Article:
The Missouri Horse Council maintains that horses are livestock and “supports the legal definition of all domesticated equines to remain as livestock and opposes the current social trend of referring to them as pets or companion animals.” This is a stance taken by many similar associations in the United States and Canada. Those who make their living as trainers, breeders, dealers and running boarding stables and schools may lose the benefit of being an agricultural endeavor if a horse were regarded solely as a companion animal.
A good deal of research into equine diseases, vaccines and husbandry is government funded. Husbandry and humane treatment laws might not apply if horses were designated companion animals.
Many states are passing limited liability laws, which protect livestock owners and livestock event organizers (like cattle and horse shows) from lawsuits from anyone who is injured by a potentially large and dangerous animal such as a cattle-beast or horse. Considering that most of us do regard our horses not just as companions, but family members, our ultimate goal should be the best possible care, in addition to protecting ourselves.
Animals of all kinds fall into one of six categories, including birds, amphibians, reptiles, fish, mammals and invertebrates. Mammals are characterized by their ability to nurse offspring, and by their hair, vertebrae, and middle ear bone structure.
Like many farm animals, horses possess all the major attributes that place them into the mammal category. Mammals are a class of animals that share a variety of common characteristics, including the fact that they have mammary glands.
Mammals create milk using their mammary glands and use it to feed their young. Thanks to this ability, mammals form unique bonds with their offspring that animals in other categories do not.
Mammals are all ‘warm-blooded’ animals that also have three bones in their middle ears which allow them to hear sound effectively. Apart from these specific characteristics, mammals also tend to be very intelligent, are often capable of domestication and can communicate in unique and intricate ways.
Female horses also nurse their foals with milk they produce using their own mammary glands. Horses also have coats comprised of hair that comes in a variety of beautiful colors and unique patterns.
Their hair helps to keep them safe from outdoor elements including harsh rain, wind, and extreme temperatures. Horses have 3 middle ear bones called the hammer, anvil and stirrup.
In prehistoric times, most mammal animals served only as a food source for humans. Hunting animals, mainly mammals, was the one of the ways humans survived at the time.
The ability of many mammals to be domesticated helped to turn a hunting and often nomadic way of life into a more settled, agricultural lifestyle. Being a mammal creates a unique bonding experience for animals, especially horses.
The fact that mammals have mammary glands and personally feed their own young creates a maternal bond that begins at birth. While there are rare exceptions, most mares that give birth to a foal will quickly begin to bond with them.
Horses, unlike some mammals, like to keep their babies very close and this begins immediately after they are born. Shortly after birthing a foal, mares will instinctively begin to lick off the amniotic fluid that covers their baby.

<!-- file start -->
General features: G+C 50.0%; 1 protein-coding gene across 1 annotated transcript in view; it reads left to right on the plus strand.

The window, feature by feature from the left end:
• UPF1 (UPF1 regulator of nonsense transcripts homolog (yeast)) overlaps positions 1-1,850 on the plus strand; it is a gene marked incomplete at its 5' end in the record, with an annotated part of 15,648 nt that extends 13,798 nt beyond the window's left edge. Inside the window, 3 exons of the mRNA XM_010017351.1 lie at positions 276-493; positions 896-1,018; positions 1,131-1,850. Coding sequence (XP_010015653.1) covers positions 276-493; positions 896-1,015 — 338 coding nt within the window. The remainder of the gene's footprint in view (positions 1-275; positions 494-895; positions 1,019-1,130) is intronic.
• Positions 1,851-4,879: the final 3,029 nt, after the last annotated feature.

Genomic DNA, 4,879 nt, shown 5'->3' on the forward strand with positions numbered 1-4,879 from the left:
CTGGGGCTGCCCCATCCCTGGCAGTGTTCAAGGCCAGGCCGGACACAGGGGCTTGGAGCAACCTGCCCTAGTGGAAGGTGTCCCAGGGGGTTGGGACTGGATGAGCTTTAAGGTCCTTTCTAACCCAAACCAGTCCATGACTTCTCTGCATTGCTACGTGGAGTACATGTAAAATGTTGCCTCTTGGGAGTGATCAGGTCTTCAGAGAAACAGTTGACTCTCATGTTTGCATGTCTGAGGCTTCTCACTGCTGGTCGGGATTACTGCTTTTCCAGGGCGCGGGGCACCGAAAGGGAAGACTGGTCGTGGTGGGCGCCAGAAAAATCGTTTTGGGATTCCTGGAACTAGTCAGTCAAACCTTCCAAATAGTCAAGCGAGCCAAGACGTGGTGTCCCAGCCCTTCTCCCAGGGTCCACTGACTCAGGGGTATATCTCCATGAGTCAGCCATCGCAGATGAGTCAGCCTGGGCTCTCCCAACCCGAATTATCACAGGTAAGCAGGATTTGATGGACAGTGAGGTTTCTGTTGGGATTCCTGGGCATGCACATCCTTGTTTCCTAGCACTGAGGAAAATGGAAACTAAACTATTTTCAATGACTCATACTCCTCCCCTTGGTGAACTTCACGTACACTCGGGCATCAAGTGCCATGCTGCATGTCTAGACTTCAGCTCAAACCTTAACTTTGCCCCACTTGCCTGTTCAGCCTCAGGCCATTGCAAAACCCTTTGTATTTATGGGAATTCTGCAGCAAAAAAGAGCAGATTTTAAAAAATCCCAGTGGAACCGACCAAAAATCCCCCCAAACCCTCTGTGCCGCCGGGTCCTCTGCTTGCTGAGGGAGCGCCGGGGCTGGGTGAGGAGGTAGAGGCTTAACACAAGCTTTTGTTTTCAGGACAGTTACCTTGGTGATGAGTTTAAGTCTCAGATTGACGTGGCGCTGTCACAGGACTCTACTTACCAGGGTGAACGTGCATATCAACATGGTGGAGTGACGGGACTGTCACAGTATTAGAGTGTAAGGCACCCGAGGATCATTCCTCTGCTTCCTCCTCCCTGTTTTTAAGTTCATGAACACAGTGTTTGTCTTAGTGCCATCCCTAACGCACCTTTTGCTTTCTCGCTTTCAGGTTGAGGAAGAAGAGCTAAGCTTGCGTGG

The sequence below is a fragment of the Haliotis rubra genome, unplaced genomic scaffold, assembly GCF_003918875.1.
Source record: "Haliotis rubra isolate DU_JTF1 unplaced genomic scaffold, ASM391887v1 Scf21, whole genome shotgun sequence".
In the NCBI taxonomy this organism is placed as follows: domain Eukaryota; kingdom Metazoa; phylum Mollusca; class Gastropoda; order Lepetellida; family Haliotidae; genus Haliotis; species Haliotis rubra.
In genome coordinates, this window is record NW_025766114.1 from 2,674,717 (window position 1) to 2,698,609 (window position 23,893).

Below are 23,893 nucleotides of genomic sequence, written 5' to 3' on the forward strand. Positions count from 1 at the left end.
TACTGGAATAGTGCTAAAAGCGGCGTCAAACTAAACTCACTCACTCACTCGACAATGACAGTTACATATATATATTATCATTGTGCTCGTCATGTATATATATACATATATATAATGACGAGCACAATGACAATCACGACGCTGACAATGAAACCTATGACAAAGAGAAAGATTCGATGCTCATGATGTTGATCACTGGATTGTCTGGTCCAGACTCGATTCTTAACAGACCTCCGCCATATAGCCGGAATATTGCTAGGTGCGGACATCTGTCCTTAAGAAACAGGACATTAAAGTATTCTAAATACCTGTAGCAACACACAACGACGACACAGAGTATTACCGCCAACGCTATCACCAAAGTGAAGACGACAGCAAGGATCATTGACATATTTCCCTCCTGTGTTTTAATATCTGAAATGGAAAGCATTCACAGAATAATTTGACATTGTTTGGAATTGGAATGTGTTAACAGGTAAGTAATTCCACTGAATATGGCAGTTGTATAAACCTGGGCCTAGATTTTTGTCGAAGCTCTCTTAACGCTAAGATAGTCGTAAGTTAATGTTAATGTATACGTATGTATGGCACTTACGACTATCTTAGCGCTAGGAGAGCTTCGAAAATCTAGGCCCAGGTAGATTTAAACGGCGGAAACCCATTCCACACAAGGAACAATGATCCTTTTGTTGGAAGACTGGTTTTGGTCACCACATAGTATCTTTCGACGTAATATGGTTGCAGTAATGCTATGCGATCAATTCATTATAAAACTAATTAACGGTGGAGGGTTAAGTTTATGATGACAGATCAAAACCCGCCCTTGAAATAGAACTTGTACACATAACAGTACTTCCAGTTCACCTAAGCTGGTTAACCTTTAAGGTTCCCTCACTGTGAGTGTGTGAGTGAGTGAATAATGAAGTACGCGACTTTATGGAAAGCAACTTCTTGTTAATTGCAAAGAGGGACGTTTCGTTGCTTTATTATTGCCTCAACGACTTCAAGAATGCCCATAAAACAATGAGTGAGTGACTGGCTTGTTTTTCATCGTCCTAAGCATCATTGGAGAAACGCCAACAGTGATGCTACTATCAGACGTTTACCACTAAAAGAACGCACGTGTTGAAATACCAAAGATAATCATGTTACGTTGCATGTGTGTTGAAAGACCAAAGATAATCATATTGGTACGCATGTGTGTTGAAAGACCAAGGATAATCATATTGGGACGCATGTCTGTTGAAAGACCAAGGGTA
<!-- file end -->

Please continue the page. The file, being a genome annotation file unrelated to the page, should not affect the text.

The mare will continue to lick, nuzzle and help push their baby to stand up and nurse. This bonding helps to ensure that the foal will continue to have a source of food and protection throughout their young lives.
The horse’s large eyes sit on each side of their head, creating only a couple blind spots but also allowing them to see more of what is around them. Draft horses are most often called cold-bloods due to their calm demeanor and easy-going personalities.
Some racing and competition horse breeds including Arabians and Thoroughbreds can be referred to as hot-bloods. Animals in other categories like fish, reptiles, birds and even amphibians do not get rabies.
Rabies is a frequently fatal disease that rapidly spreads to the animal’s brain and causes damage that cannot be repaired. Thankfully, there are annual vaccines available to keep our domesticated animals, including horses, safe.
Horses are unique, but they are still grouped into the larger category of mammals thanks to their backbones, mammary glands, temperature regulation, bonding capabilities, middle ear design and their coats of hair. Both horses and ponies are of the same species (Equus Catullus) and come from the exact same family tree.
However, ponies stay small their whole life, maturing more quickly than horses. Pony foals are tiny and will rapidly mature to the approximate size of their parents.
Horses are slower growing, some not attaining full mature size until they are six or seven years of age. In fairness to the riders and these mounts, these size standards help prevent ponies and small horses from showing against larger animals, whose size might give them an advantage.
It also isn’t safe to have very small children on tiny ponies riding around the same ring with larger horses. Some differences between horses and ponies may not be as easy to spot as the size.
They can be quite wily, which is why it’s sometimes easier to find a quiet horse for a child than a reliable pony. They can pull or carry heavy loads with more strength than a horse, relative to their size.
Their coats tend to grow thicker in the winter, which often doesn’t shed out until the hottest days of summer. They begin to grow back their thick coats as soon as the days start to shorten.
They are heavier boned and shorter legged in proportion to their bodies compared to horses. In fact, it’s very easy to overfeed a pony, which makes them more prone to founder and laminates than horses.